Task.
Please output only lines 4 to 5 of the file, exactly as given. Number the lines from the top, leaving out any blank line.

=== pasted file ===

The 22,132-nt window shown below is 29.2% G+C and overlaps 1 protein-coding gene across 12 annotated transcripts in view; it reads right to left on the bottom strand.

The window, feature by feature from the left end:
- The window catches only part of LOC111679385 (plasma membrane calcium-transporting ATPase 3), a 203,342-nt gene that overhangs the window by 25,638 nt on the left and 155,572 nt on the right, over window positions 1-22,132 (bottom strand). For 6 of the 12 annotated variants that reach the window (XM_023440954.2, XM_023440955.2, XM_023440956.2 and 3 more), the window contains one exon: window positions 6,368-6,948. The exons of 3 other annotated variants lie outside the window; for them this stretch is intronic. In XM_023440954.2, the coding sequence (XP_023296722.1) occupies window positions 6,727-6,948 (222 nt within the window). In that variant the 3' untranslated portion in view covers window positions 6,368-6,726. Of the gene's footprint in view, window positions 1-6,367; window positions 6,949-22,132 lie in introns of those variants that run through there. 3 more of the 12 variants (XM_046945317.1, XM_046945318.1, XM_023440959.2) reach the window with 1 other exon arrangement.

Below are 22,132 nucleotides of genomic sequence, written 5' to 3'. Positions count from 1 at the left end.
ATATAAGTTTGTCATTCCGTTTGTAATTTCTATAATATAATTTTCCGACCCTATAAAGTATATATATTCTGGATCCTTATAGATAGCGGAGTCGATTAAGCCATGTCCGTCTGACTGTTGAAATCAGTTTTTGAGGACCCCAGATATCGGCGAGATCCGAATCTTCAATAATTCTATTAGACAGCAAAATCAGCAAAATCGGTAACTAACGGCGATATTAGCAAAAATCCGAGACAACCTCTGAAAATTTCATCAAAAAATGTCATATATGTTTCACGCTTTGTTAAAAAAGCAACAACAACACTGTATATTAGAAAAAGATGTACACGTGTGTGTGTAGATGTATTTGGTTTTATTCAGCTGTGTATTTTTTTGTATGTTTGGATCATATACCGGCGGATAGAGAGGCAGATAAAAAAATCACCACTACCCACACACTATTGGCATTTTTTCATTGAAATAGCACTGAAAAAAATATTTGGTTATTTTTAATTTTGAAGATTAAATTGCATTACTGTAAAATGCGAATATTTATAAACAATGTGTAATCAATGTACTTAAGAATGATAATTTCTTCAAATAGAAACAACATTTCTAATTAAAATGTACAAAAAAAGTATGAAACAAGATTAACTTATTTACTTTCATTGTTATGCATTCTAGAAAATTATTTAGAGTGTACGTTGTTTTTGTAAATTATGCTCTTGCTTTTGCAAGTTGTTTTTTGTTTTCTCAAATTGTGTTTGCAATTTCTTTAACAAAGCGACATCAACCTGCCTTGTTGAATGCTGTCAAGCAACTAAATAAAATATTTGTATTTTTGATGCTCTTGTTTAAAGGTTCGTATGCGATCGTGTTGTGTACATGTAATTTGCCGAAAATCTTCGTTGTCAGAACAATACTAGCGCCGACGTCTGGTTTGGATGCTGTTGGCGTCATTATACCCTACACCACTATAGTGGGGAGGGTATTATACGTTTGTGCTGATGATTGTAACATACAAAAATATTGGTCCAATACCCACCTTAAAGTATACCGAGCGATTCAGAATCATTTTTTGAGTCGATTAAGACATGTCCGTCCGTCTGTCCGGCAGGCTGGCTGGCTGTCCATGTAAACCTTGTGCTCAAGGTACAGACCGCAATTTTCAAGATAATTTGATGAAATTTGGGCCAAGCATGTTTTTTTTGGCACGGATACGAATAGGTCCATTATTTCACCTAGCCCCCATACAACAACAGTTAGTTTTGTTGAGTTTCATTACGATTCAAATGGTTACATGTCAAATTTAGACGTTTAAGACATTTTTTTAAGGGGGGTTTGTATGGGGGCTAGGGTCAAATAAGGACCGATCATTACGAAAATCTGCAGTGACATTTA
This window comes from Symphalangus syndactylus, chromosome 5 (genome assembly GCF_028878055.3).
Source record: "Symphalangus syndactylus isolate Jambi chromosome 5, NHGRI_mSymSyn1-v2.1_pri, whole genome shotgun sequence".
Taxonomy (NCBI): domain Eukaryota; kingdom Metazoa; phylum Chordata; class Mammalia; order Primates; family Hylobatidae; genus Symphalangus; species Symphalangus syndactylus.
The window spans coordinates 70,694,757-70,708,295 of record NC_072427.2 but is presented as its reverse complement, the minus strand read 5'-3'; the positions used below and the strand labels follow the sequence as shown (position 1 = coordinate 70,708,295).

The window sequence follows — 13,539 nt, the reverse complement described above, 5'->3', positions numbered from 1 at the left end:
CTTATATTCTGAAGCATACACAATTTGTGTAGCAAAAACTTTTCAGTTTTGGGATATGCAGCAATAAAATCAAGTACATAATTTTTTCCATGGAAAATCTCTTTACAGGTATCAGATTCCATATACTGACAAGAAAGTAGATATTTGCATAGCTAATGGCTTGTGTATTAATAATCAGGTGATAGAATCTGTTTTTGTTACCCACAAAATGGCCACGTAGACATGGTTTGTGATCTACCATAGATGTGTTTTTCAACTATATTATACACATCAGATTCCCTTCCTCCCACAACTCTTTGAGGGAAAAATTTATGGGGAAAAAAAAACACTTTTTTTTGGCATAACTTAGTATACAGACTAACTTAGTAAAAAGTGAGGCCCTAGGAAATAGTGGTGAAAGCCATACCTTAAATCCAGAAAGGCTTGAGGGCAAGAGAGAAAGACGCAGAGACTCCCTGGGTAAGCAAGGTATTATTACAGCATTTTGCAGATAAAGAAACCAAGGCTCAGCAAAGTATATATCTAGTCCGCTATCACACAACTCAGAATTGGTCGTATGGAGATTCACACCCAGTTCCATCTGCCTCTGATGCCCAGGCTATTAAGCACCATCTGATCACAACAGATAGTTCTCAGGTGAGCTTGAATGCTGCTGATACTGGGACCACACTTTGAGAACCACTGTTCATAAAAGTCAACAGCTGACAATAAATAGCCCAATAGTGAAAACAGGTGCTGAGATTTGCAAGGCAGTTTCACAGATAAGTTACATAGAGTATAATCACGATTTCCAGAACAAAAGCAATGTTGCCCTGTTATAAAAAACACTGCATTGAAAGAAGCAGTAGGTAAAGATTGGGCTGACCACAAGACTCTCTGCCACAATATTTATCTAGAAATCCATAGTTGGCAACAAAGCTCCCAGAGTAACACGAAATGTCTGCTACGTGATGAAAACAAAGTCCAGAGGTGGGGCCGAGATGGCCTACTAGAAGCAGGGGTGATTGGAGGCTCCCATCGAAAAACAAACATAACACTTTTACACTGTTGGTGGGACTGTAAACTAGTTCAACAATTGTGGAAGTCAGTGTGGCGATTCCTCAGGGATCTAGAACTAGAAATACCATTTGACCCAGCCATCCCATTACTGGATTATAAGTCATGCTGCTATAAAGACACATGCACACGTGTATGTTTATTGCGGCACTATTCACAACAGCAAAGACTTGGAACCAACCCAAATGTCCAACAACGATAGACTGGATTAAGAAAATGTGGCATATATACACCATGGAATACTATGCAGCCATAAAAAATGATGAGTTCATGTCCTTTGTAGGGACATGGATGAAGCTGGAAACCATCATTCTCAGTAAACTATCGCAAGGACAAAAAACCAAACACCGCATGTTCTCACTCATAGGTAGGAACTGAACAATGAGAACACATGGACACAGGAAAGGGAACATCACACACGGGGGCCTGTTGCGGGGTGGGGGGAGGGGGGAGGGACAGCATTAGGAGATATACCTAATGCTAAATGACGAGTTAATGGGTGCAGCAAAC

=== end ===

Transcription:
Below are 22,132 nucleotides of genomic sequence, written 5' to 3'. Positions count from 1 at the left end.
ATATAAGTTTGTCATTCCGTTTGTAATTTCTATAATATAATTTTCCGACCCTATAAAGTATATATATTCTGGATCCTTATAGATAGCGGAGTCGATTAAGCCATGTCCGTCTGACTGTTGAAATCAGTTTTTGAGGACCCCAGATATCGGCGAGATCCGAATCTTCAATAATTCTATTAGACAGCAAAATCAGCAAAATCGGTAACTAACGGCGATATTAGCAAAAATCCGAGACAACCTCTGAAAATTTCATCAAAAAATGTCATATATGTTTCACGCTTTGTTAAAAAAGCAACAACAACACTGTATATTAGAAAAAGATGTACACGTGTGTGTGTAGATGTATTTGGTTTTATTCAGCTGTGTATTTTTTTGTATGTTTGGATCATATACCGGCGGATAGAGAGGCAGATAAAAAAATCACCACTACCCACACACTATTGGCATTTTTTCATTGAAATAGCACTGAAAAAAATATTTGGTTATTTTTAATTTTGAAGATTAAATTGCATTACTGTAAAATGCGAATATTTATAAACAATGTGTAATCAATGTACTTAAGAATGATAATTTCTTCAAATAGAAACAACATTTCTAATTAAAATGTACAAAAAAAGTATGAAACAAGATTAACTTATTTACTTTCATTGTTATGCATTCTAGAAAATTATTTAGAGTGTACGTTGTTTTTGTAAATTATGCTCTTGCTTTTGCAAGTTGTTTTTTGTTTTCTCAAATTGTGTTTGCAATTTCTTTAACAAAGCGACATCAACCTGCCTTGTTGAATGCTGTCAAGCAACTAAATAAAATATTTGTATTTTTGATGCTCTTGTTTAAAGGTTCGTATGCGATCGTGTTGTGTACATGTAATTTGCCGAAAATCTTCGTTGTCAGAACAATACTAGCGCCGACGTCTGGTTTGGATGCTGTTGGCGTCATTATACCCTACACCACTATAGTGGGGAGGGTATTATACGTTTGTGCTGATGATTGTAACATACAAAAATATTGGTCCAATACCCACCTTAAAGTATACCGAGCGATTCAGAATCATTTTTTGAGTCGATTAAGACATGTCCGTCCGTCTGTCCGGCAGGCTGGCTGGCTGTCCATGTAAACCTTGTGCTCAAGGTACAGACCGCAATTTTCAAGATAATTTGATGAAATTTGGGCCAAGCATGTTTTTTTTGGCACGGATACGAATAGGTCCATTATTTCACCTAGCCCCCATACAACAACAGTTAGTTTTGTTGAGTTTCATTACGATTCAAATGGTTACATGTCAAATTTAGACGTTTAAGACATTTTTTTAAGGGGGGTTTGTATGGGGGCTAGGGTCAAATAAGGACCGATCATTACGAAAATCTGCAGTGACATTTA